Yemen has been devastated by a civil war, which has pitted Iran-backed Ansarallah, known as Houthis, against the internationally recognized government, and a U.S.-backed Saudi-led coalition.
We're in Houthi territory, some of whose officials have been designated as terrorists by the U.S. for targeting neighboring Saudi Arabia. We've been granted a rare interview with a leading Houthi official. We must meet in an undisclosed location because his aides say of the threat of assassination.
We ask him to respond to allegations they are escalating this war.
MOHAMMED ALI AL-HOUTHI, SENIOR HOUTHI OFFICIAL (through translator): Not true at all. The battle is continuing, and it has not stopped.
ELBAGIR: Do you trust America to take forward negotiations to bring peace here in Yemen?
ALI AL-HOUTHI (through translator): Trust must come about decisions. So far we have not seen any concrete decisions being made.
ELBAGIR: You've spoken about being subjected as a nation to international terror, but three of the leaders within the Ansarallah movement are designated by the U.S. as terrorists. One of your key slogans talks about death to America, how do you see this as pushing forward the negotiation and the possibility for peace in the future?
ALI AL-HOUTHI (through translator): When we say death to America, they effectively kill us with their bombs, rockets and blockades. They provide logistics and intelligence support and their actual participation in the battle. So who is bigger and greater, the ones who are killing us or the ones who say death to them?
ELBAGIR (voice-over): The Biden administration has announced it has withdrawn support for the Saudi offensive, but it comes after six long years of war. And for the children dying of hunger, it still hasn't brought peace any quicker. Peace and help can't come soon enough.
ELBAGIR: Over half the hospitals in this district are threatened with shuttering. This is one of them. They need urgent support, urgent help. Can you imagine what it would do to this community if this facility were shut down? Look at the chaos that there is already here, and that's while it's functioning.
ELBAGIR (voice-over): For years now, the U.N. has been warning that famine is coming to Yemen. Doctors across Yemen's north tell us famine has arrived.
Another hospital witnessing wave after wave of children in the red zone, severe malnourishment, impoverished mothers, desperate to keep their children alive, are forced to make harrowing choices. UNIDENTIFIED FEMALE (through translator): Just to get to the
hospital, I stopped eating and drinking, not even water, just to get him treated.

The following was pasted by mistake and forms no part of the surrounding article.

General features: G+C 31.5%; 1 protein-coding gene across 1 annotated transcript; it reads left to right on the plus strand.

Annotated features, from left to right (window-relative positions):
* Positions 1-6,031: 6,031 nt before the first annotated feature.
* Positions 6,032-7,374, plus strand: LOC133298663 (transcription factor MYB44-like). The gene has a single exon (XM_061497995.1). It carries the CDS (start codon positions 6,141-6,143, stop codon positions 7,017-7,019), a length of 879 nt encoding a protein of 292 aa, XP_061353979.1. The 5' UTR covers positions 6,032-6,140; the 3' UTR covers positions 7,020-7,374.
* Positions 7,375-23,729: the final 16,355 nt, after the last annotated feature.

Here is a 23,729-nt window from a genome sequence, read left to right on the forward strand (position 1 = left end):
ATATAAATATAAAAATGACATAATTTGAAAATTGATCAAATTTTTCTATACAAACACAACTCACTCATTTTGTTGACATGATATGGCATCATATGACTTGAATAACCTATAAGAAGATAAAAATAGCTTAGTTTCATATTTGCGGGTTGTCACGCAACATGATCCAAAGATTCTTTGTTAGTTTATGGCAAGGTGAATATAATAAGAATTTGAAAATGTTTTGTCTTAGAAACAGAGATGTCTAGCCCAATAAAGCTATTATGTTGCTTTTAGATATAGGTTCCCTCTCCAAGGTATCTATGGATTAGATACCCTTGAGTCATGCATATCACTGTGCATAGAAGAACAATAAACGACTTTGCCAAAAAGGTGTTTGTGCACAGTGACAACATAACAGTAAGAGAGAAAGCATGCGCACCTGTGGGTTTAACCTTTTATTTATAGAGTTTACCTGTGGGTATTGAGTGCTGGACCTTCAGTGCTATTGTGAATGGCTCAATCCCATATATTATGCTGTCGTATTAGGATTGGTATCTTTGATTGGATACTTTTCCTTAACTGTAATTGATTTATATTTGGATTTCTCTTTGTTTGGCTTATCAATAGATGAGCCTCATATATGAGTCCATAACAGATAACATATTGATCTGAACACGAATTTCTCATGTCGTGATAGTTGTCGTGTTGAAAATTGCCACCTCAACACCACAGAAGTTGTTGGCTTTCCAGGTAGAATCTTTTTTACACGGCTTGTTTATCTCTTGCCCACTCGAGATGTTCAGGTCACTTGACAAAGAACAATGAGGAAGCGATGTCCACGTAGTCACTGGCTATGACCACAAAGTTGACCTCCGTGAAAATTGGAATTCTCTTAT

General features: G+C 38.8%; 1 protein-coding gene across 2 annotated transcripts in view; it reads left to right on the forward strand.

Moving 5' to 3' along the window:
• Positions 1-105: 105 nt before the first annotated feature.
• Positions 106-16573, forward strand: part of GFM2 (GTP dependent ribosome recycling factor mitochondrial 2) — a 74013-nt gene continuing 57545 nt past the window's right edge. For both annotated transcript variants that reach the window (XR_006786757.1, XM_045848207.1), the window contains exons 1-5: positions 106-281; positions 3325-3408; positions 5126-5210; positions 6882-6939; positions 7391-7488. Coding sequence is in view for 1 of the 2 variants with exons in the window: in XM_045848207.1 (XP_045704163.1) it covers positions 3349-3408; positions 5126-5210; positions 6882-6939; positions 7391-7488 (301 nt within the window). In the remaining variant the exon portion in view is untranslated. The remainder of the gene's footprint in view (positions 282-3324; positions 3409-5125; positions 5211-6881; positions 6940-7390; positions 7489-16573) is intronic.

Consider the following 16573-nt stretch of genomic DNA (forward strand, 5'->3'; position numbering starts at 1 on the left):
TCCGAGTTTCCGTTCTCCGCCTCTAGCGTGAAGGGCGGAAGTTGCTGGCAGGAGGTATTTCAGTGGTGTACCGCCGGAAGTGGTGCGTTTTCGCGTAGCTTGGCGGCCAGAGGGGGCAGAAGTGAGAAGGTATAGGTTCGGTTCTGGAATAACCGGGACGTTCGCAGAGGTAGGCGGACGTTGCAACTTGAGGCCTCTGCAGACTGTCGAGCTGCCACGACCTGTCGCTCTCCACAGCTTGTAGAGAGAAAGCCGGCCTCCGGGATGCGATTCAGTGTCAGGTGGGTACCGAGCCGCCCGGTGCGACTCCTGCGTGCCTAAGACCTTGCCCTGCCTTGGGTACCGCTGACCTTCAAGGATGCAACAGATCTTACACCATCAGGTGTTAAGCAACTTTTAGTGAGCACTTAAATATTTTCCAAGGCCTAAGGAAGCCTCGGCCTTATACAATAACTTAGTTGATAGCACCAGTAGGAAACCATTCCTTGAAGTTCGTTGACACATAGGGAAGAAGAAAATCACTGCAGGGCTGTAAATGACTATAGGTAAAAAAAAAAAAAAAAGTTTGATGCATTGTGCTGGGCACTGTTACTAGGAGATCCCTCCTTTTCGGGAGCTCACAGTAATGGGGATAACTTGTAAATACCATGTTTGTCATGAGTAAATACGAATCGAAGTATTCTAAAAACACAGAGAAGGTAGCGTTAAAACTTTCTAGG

ELBAGIR (voice-over): These doctors are keeping track of the numbers spiking beyond what they ever imagined.
ELBAGIR: The doctor was saying that in 2020, this population, 23 percent of the children under five here were severely malnourished. In 2021, they think that that number is going to go over 30 percent. There is no doubt in his mind, he says, that they, here in Hejja, are in famine.
ELBAGIR (voice-over): Nearly three years ago, the U.N. Security Council condemned the use of starvation as a method of warfare, demanding access to supplies that are necessary for food preparation, including water and fuel, be kept intact, here and in other conflicts. That clearly hasn't happened.
What's more, the world has stopped caring. The U.N. needs almost $4 billion to staunch this crisis. They received less than half that from donors.
Numbers don't lie, but numbers also don't reflect the full tragedy. This is Hassan Ali, ten months and struggling to breathe, he came into the hospital six days ago. He keeps losing weight, even with the critical care he's receiving.
Hours after we left, Hassan Ali died, one more child in Yemen that represents so much more pain.
The doctors here are desperate for the world to see and to help.
HARLOW: Wow, wow. The king of Saudi Arabia did not respond to CNN's request for comment, and Nima Elbagir joins us now from Khartoum. We do want to tell you there's a satellite delay, so bear with us.
But, Nima, remarkably important reporting. And I want to ask you about the Biden administration choosing not to sanction the crown prince of Saudi Arabia, Mohammed bin Salman, in the murder of American journalist Jamal Khashoggi. And if you believe in what you saw on the ground there, that that will simply embolden Saudis' actions in Yemen, is there more the U.S. could have done and can do to stop this?
ELBAGIR: Absolutely, there is more the U.S. should be doing right now. The message that this sends is an incredibly confused one, especially given the signs, the signals that the Biden administration, when they were an administration-in-waiting, were putting out, which is that we will have a morally -- a more morally centered foreign policy, especially with regards to ending, as they called it, the worst humanitarian crisis in the world in Yemen.